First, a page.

4 kids in 3 years: reflections on motherhood, art and life.
I don’t like eight-year-old boys.You might remember that I didn’t like seven-year-old boys much either.
It’s hard to describe what the actual thing is that he does that drives me so bonkers. He teases his sister. He says mean things during time out. When his brother is playing with his toys, he punches him in the solar plexus and laughs a little. He whines to play Monopoly or baseball in the yard, but even when I comply (and I pretty much hate baseball only slightly less than I hate Monopoly), he is still a jerk. (From I Don’t Like Eight-Year-Old Boys at Scary Mommy)
So if you have an eight-year-old boy or know an eight-year-old boy (and who doesn’t know an eight-year-old boy?) then please head on over to Scary Mommy and check out the whole post.
Comment there. Or share it on Facebook. It’ll make you feel good. And it might make your friends feel good. It’ll certainly make me feel good anyway. And at this point in a very looooong summer with an eight-year-old boy (plus two sixes and a five), feeling good is a good thing. For you and for me.
I love it that I saw this in my Facebook feed the other day and had no idea that it was you. I love that this feels both like a Scary Mommy post AND a Jen Groeber post. And mostly I’m loving that idea you got from NPR about being cradled all day and having every need met, but for feral moms instead of feral teens. Because I am one.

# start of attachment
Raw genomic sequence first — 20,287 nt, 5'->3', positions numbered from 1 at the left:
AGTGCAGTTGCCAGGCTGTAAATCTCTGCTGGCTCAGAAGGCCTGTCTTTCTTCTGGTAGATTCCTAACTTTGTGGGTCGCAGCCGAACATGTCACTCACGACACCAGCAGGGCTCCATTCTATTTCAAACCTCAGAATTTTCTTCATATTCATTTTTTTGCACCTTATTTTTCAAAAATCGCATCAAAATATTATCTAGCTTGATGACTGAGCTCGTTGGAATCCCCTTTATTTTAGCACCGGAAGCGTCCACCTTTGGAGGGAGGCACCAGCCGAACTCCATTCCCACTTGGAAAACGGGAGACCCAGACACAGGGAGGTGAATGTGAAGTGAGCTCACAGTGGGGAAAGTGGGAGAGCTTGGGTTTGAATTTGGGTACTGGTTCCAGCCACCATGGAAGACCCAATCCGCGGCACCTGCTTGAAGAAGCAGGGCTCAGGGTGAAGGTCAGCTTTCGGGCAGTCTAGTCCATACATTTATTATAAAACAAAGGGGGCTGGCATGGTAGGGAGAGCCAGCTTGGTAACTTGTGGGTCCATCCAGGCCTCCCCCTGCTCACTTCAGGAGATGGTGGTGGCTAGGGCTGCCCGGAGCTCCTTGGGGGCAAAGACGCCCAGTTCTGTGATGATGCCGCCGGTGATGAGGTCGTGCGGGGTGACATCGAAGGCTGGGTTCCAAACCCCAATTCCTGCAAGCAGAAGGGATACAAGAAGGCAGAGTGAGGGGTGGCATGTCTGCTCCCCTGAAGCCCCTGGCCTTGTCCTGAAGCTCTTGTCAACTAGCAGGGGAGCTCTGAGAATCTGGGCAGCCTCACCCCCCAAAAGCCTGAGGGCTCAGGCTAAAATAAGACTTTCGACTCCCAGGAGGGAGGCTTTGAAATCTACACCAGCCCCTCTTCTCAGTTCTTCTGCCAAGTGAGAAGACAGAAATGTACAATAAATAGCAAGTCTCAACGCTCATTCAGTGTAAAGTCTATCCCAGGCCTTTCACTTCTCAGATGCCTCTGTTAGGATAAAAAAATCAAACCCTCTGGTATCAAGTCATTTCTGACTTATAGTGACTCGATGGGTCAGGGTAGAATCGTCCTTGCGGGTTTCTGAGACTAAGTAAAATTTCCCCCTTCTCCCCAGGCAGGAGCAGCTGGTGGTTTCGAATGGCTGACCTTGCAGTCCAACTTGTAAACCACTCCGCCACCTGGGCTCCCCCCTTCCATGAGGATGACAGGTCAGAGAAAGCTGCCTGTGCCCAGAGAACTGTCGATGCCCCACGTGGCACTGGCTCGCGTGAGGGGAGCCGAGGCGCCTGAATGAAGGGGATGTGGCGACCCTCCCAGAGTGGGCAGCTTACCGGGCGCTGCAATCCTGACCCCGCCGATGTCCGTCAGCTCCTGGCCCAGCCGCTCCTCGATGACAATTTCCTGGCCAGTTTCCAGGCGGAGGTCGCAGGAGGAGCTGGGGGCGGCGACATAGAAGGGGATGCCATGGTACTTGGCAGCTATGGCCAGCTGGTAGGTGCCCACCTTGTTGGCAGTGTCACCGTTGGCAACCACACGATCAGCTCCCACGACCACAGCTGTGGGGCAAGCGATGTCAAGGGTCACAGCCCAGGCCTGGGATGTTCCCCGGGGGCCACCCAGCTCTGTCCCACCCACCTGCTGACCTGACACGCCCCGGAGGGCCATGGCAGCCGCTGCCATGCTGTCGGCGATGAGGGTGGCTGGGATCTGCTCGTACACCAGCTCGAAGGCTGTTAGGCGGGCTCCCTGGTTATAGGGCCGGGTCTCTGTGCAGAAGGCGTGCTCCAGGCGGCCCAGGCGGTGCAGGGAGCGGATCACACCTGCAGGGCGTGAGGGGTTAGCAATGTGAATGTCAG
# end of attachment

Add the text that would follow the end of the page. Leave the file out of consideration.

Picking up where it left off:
How awesome is your comment? Seriously.
I can’t get over the fact that you saw the post without realizing it was mine at first. That reminds me of earlier this summer when I opened up my Brain, Child feed and did the same thing… to you!
And I think we might all be feral moms looking for lub in all the wrong playgrounds. 😉
Congrats, Jen. Now at Scary Mommy. Well done! I’ll pop over.
Yay! Thanks so much, Amy. Wherever you are, it’s always a party.
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Reading this email saved my bacon tonight. I thought I was the only one with a kid like this, that I’d been doing it all wrong, that I was doing things that can’t be undone. Imagine my relief to find out I am nothing but normal, as usual, and so is my (occasionally amazing, occasionally maddening) kid. Thanks.